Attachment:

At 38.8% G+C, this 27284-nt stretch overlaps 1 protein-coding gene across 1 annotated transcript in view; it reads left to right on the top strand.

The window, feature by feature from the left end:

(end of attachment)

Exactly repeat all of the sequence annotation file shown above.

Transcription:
At 38.8% G+C, this 27284-nt stretch overlaps 1 protein-coding gene across 1 annotated transcript in view; it reads left to right on the top strand.

The window, feature by feature from the left end: